If you break it, it’s yours, like it or not
Can you afford one last kiss?

every sparrow that falls comes home to roost

Come get warm by the fire, stretch out your hands,
Eat, drink and say what you will
If you love me at all you know who I am
Heartbroken, heart breaking still

every sparrow that falls comes home to roost

Break now the bread, pour out the wine
Share it with all who have need
Don’t we all have a need, a need to be loved?
a hunger and thirsting for peace?

Here in the dark you call my name
Whether I hear it or not
Cause I know what I feel,
I feel that I’m loved
Before and behind and beyond

every sparrow that falls
every sparrow that falls
every sparrow that falls
comes home to roost

Beautiful Mundane

I confessed to my husband the other day that I don’t usually like it when he walks in the door at the end of the workday and gives me a kiss. It’s just too mundane, I said. Routine drives me mad, I whined.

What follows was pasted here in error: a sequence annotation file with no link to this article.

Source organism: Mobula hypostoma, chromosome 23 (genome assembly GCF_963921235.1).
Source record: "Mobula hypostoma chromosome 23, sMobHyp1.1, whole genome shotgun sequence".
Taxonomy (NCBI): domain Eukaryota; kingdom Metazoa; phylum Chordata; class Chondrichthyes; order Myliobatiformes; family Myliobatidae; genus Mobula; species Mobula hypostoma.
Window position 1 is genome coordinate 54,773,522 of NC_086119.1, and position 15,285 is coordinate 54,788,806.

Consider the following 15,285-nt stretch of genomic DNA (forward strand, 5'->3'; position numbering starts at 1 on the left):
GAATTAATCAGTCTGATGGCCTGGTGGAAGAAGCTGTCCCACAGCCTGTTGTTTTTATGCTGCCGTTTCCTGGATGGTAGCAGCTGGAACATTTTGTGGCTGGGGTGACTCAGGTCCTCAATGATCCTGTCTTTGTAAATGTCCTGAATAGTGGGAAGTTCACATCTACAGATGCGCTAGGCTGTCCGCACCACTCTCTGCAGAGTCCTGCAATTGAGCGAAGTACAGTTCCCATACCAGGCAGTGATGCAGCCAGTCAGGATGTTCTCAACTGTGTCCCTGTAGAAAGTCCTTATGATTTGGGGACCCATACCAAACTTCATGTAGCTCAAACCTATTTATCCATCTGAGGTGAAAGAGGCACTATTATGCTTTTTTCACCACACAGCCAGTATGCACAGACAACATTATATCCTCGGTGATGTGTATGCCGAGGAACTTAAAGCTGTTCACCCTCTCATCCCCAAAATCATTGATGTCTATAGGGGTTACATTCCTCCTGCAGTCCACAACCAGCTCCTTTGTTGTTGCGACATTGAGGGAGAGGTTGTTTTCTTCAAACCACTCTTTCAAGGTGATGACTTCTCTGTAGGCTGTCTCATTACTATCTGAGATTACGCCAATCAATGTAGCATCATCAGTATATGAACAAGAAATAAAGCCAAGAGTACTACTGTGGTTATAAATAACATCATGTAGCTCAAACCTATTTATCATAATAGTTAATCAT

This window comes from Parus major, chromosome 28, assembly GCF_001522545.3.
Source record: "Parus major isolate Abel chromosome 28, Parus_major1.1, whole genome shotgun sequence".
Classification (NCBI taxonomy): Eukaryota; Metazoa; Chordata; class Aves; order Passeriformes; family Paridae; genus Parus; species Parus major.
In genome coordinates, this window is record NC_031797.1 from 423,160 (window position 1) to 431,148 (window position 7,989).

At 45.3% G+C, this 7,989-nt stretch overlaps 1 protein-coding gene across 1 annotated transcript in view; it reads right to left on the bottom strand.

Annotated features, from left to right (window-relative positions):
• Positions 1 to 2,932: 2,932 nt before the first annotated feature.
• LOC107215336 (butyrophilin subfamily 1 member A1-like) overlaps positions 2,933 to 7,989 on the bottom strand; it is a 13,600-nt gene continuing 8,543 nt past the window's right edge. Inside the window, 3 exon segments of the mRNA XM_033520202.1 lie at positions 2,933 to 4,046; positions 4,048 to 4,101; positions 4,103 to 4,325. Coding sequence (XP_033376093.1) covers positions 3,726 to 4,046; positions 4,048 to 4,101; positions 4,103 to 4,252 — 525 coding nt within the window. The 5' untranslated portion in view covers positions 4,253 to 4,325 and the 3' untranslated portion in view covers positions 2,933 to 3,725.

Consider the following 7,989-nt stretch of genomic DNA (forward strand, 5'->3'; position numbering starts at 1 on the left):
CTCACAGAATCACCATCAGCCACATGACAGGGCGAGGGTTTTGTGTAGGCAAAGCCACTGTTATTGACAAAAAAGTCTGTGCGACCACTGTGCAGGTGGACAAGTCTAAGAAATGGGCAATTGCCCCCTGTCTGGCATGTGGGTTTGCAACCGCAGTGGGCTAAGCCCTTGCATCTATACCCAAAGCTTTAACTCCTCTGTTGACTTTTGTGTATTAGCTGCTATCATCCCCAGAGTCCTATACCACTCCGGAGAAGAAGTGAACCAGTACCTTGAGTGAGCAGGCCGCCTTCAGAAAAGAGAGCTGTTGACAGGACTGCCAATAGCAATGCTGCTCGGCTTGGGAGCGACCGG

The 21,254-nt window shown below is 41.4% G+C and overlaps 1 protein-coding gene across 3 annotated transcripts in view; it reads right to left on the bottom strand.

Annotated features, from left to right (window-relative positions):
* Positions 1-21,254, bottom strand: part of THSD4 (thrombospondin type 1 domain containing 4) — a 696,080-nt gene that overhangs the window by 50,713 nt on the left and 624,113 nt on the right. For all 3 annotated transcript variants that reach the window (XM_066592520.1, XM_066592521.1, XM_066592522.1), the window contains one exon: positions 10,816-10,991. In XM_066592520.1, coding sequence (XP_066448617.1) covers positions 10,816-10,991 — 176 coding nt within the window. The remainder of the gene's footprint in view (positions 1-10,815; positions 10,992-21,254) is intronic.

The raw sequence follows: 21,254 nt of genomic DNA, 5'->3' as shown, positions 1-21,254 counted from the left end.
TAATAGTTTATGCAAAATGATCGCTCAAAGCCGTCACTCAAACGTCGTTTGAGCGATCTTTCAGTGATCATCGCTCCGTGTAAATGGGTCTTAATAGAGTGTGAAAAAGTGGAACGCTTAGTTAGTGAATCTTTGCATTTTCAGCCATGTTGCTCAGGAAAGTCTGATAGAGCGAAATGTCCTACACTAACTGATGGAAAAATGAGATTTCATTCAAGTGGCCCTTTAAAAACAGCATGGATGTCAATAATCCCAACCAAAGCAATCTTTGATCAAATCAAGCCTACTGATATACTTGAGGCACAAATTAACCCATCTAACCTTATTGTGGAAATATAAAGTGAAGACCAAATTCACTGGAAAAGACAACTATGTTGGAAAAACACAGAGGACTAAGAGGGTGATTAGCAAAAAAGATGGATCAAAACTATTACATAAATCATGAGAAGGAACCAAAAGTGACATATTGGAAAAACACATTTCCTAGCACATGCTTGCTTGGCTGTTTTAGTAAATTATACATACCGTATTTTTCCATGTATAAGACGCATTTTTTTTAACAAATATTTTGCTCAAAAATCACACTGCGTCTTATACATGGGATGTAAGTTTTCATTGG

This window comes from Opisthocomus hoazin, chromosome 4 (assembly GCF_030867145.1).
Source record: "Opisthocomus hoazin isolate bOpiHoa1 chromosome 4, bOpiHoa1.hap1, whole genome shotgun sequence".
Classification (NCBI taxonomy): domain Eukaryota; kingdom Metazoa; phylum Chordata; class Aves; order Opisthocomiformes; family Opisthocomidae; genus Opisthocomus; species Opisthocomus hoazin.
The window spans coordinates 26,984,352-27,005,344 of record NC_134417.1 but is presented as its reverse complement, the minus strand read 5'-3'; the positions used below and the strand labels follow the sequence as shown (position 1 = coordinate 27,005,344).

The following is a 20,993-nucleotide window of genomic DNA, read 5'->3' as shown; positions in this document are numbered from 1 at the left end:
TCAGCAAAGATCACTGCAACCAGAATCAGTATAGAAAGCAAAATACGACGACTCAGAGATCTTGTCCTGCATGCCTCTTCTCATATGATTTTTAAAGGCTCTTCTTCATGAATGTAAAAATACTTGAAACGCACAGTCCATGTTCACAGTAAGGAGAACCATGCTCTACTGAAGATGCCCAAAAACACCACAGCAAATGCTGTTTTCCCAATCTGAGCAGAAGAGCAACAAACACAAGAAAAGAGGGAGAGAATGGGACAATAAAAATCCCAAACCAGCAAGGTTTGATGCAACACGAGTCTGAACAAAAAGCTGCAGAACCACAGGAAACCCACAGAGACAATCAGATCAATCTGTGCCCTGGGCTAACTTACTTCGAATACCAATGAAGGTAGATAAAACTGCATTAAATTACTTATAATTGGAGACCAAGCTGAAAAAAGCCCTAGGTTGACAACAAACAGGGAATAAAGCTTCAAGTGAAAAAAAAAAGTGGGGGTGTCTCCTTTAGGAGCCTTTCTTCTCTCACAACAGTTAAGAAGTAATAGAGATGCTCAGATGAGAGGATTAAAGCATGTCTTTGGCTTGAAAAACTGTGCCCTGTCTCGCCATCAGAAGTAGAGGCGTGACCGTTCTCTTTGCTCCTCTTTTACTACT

Which on further consideration is laughable, because neither of us works full-time and so it’s rarely more than two or three days in a week that he’s even walking in the door at the end of the workday.

Confession is good for the soul. I think I needed to actually hear myself saying those words in order to write this song, and this song has been good for my soul.

A couple allusions/credits – I didn’t come up with “the meaning of life is to live.” It’s one of my all-time favorite quotes. I was sure it was from Leo Tolstoy, but my Google search doesn’t seem to confirm that. The closest I could come to a source was Goodreads citing Eleanor Roosevelt: “The purpose of life is to live it, to taste experience to the utmost, to reach out eagerly and without fear for newer and richer experience.” I still think it came from one of those broody Russians I love reading though, Tolstoy or Dostoyevsky.

And “tell a better story” is an idea I absorbed from reading Life of Pi.

“Mundane” has its roots in the Latin word “mundus” meaning “world.” It means ordinary, everyday, “of, pertaining to, or typical of this world.” Maybe it is something worth paying attention to, if it’s your world.

If I believed the world had need
Of another sad song
I’d go on like this, go on like this
Till we’re all bored to tears
But I believe the world don’t need
A thing I have to give
And that the meaning of life
Is to live

It’s all right here
Right where nobody’s looking